THE STEAM MAN OF THE PRAIRIES (1868) – Written by Edward Sylvester Ellis. Before the Frank Reade stories came this work that is often hailed as the first Dime Novel with a science fiction theme.
Ellis seems to have been inspired by the REAL and well-known Newark Steam Man built by Zadoc P Dederick in January of 1868. That Steam Man was built strictly to pull carts and wagonloads up and down the street. Its human appearance was just a novelty.
Back to Ellis’ novel: In Saint Louis lives Johnny Brainerd, a 15 year old dwarf with a hunchback, who has a brilliant mind in his misshapen body. After a long line of somewhat modest inventions Johnny constructs a human-shaped Steam Man that stands 9 feet tall. It has long legs with spiked feet, has the boilers in its chest, the firepot in its stomach and lets excess steam vent from its hat. (Dederick’s Newark Steam Man also wore a top hat.) The creation’s nose serves as its whistle, like on a tea kettle.
Johnny’s Steam Man can run at 60 miles per hour and is strong enough to haul a wagon filled with coal plus the wagon’s driver. A prospector called Baldy Bicknell arrives in Saint Louis and decides the Steam Man would be ideal for him and his friends, Ethan Hopkins and Mickey McSquizzle.
He, Ethan and Mickey discovered a rich gold vein out west but keep getting harassed by Native American warriors who want them to leave. Baldy left his two friends to continue holding off the American Indians with their weapons while he went back East for help. He enlists Johnny Brainerd and his Steam Man in their cause.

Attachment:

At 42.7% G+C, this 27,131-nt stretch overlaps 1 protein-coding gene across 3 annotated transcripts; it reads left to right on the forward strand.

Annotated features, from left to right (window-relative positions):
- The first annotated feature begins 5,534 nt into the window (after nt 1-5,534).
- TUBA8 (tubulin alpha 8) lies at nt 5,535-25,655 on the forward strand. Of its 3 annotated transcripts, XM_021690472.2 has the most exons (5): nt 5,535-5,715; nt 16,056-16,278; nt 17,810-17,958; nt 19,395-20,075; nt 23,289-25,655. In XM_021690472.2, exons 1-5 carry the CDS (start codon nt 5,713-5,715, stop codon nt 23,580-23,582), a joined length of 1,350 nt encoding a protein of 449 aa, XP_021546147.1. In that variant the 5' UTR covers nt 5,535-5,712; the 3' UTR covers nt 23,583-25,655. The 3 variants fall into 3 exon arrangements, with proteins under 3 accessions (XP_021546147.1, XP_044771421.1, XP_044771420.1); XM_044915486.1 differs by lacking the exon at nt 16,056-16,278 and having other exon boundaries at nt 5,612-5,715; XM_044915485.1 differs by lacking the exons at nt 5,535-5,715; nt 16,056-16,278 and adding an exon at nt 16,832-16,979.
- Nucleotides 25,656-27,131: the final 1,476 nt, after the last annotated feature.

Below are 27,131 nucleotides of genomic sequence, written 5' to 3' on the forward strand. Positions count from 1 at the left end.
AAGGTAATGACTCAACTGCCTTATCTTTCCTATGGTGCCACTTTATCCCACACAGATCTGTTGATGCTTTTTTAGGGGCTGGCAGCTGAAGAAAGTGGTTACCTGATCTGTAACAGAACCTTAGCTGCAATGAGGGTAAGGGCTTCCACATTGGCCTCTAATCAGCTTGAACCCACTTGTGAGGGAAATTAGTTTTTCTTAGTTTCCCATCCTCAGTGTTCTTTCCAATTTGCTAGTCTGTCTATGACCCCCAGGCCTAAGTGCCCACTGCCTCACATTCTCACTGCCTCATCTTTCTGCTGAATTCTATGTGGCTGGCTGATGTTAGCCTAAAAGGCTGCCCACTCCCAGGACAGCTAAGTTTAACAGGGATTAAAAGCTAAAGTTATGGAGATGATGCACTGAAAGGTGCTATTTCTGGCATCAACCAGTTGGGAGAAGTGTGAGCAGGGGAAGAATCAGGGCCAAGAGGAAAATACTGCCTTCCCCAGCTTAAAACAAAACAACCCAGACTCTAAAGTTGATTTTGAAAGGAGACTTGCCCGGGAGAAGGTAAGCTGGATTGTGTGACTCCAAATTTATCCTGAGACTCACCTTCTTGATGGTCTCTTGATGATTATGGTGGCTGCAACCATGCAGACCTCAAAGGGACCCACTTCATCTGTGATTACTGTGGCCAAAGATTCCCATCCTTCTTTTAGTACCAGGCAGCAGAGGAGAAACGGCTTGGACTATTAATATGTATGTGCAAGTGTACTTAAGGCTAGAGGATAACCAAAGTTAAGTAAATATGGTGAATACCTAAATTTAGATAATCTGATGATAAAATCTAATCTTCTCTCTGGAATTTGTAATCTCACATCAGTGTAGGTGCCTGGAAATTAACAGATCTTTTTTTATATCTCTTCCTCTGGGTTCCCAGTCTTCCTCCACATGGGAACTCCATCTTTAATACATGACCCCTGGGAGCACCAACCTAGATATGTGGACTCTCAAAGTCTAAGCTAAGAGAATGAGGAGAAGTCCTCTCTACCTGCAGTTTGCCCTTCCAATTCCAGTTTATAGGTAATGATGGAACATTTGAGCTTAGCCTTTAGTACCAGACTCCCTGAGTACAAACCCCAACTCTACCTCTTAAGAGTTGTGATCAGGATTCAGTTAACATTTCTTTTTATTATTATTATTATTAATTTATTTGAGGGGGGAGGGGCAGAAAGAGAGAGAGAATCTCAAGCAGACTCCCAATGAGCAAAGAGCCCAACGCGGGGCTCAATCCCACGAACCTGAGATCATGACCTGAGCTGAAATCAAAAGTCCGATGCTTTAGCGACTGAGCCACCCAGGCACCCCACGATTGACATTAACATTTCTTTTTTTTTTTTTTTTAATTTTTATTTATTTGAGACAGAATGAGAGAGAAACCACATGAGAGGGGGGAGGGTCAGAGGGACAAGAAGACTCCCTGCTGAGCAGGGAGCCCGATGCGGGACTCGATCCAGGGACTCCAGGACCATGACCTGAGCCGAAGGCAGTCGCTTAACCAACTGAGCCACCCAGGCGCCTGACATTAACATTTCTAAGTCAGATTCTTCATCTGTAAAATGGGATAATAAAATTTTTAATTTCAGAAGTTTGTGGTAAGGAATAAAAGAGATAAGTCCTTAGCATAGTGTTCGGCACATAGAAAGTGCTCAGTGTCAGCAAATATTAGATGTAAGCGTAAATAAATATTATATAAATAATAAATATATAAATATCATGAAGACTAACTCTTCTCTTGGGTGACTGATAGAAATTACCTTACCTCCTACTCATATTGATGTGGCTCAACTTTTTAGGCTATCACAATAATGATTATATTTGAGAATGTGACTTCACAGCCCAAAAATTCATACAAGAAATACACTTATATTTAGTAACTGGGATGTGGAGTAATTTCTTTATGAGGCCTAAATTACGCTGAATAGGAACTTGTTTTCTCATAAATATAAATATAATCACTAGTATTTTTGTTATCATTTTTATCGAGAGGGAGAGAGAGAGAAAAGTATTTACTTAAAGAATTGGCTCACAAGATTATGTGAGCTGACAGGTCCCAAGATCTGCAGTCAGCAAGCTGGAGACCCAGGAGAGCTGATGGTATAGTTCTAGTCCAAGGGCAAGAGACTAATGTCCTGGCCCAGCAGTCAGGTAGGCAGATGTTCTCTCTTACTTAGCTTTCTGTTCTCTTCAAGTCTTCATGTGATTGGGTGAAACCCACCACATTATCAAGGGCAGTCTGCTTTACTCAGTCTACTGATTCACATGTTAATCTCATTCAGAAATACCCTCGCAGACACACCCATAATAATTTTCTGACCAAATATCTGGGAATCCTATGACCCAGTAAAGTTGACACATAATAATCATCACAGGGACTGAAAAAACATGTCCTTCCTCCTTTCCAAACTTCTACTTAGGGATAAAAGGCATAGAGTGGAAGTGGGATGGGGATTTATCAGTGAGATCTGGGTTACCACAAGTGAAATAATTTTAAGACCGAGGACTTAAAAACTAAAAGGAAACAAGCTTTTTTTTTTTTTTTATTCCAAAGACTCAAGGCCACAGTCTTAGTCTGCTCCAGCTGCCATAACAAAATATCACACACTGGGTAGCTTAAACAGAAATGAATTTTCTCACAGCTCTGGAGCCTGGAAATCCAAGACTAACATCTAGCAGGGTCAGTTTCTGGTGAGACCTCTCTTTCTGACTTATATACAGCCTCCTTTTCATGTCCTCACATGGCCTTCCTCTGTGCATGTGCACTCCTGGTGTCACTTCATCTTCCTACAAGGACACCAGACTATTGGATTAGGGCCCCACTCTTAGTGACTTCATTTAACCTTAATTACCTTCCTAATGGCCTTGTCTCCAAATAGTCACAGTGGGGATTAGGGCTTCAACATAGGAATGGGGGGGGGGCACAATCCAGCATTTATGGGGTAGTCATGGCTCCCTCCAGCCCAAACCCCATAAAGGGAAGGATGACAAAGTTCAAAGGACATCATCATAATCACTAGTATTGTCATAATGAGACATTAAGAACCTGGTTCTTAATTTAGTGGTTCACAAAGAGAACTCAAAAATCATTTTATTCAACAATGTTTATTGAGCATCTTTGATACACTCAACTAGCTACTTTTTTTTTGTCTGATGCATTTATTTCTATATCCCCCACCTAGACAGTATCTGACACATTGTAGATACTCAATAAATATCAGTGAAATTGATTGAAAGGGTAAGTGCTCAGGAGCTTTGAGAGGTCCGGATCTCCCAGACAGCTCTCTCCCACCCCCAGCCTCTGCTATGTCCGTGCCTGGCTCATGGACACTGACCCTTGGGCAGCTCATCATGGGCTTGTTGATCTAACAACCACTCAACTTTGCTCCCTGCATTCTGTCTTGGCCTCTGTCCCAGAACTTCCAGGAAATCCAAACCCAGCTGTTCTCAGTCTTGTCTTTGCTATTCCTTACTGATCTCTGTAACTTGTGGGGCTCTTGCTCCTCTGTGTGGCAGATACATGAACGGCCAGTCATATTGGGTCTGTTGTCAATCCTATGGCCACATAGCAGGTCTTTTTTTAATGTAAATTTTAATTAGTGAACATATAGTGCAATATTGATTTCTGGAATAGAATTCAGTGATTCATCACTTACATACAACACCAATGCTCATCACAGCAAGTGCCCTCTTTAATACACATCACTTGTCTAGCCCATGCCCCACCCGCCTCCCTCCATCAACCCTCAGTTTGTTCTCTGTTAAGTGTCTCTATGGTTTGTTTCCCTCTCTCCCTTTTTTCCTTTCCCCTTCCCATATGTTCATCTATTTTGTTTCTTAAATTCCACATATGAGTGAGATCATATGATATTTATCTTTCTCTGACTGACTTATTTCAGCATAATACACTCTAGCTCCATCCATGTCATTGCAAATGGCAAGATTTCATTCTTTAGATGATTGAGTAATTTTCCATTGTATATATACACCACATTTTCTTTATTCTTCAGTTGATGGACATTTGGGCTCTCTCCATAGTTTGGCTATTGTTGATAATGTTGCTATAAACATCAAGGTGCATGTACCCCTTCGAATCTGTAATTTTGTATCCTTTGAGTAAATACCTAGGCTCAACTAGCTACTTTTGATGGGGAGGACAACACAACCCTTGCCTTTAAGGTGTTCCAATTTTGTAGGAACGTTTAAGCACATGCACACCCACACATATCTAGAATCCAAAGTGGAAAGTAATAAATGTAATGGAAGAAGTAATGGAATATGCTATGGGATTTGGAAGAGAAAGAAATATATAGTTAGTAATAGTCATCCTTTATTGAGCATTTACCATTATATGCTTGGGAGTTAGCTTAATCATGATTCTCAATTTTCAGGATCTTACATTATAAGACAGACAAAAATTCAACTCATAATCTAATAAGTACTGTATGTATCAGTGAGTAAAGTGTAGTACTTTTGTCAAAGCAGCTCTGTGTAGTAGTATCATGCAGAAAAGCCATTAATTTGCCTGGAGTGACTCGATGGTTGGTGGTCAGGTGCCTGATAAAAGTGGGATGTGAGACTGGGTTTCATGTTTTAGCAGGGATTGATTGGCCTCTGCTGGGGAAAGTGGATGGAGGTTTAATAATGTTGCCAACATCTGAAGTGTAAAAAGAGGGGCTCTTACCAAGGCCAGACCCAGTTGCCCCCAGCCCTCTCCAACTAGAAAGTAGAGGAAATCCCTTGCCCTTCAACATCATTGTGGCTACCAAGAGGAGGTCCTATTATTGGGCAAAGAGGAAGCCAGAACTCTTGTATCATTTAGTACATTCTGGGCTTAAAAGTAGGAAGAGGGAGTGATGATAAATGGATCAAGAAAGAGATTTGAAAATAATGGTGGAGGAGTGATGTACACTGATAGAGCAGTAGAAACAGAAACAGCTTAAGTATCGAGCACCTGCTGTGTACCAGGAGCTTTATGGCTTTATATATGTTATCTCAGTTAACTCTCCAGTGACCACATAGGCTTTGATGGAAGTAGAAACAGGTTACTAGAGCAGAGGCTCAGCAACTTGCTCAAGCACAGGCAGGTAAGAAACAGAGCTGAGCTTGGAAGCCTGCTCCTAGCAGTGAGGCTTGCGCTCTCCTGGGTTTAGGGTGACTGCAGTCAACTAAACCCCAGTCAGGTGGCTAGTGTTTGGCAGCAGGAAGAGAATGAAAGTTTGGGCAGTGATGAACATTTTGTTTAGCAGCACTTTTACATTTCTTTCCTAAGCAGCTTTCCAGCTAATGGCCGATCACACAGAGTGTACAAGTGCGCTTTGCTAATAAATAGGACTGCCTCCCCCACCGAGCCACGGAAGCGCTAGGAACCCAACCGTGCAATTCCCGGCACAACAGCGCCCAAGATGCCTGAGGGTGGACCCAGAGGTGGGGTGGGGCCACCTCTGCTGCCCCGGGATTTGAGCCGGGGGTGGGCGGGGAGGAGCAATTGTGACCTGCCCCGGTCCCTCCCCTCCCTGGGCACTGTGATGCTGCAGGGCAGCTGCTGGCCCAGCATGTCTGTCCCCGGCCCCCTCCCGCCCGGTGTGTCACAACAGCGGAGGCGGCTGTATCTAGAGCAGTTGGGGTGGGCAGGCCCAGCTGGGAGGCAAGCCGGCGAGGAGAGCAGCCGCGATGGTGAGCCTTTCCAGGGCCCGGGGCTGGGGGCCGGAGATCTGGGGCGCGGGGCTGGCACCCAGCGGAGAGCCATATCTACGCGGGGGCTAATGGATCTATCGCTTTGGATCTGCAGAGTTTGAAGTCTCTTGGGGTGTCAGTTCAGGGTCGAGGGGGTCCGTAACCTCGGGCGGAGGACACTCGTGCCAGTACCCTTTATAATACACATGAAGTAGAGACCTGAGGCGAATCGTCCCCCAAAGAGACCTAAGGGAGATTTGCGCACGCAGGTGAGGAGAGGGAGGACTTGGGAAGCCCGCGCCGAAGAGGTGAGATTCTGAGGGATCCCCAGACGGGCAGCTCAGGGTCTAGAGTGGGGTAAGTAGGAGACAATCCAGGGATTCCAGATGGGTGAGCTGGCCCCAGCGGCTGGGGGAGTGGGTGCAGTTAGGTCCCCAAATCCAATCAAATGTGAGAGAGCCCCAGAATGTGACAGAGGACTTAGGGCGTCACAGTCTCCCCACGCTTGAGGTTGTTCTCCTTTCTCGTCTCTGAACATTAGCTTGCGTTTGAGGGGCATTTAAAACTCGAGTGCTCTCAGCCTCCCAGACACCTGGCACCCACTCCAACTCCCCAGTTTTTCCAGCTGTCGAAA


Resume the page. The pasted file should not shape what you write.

Our dwarfish hunchback and his creation accompany Baldy back to his and his friends’ gold claim, where the Steam Man succeeds in driving off the Native American raiders. Johnny also uses his mechanical man to chase buffalo in yet another outdated element of the story.
The Steam Man also runs afoul of grizzly bears and a freakishly huge, almost Paul Bunyan-sized hunter and outlaw. By the time those side adventures have run their course, the Native Americans return with a strategy to kill the gold miners and Johnny once and for all.
The Indians manage to trap Johnny, the miners and the Steam Man in a box canyon which they seal with boulders. The boulders prove too heavy for the Steam Man to move and his legs are not constructed in such a way that lets him climb over things.
With no other way out, Johnny lets his creation build up steam to the point of exploding, thus allowing him and the miners to escape and foiling their Native American attackers.
In 1876 Edward Sylvester Ellis saw Harry Enton leapfrog his and his story’s success by utilizing its ideas in much more creative and dramatic ways in the Frank Reade series of stories, beginning with Frank Reade and His Steam Man of the Plains.
Ellis’ original tale certainly deserves to be remembered for its historical significance but it’s tough to deny the comparative lack of imagination he showed with the adventures of his own Steam Man.
If filmmakers ever get tired of making superhero movies, assorted Steam-Punk stories like this would be ideal for audiences. Just change the Native American attackers to bloodthirsty bandits if that aspect of the tale gets in the way.
FOR TEN MORE EXAMPLES OF ANCIENT SCIENCE FICTION CLICK HERE: https://glitternight.com/2014/03/03/ten-neglected-examples-of-ancient-science-fiction/
FOR WASHINGTON IRVING’S 1809 depiction of an invasion from the moon click here: https://glitternight.com/2014/05/05/ancient-science-fiction-the-men-of-the-moon-1809-by-washington-irving/
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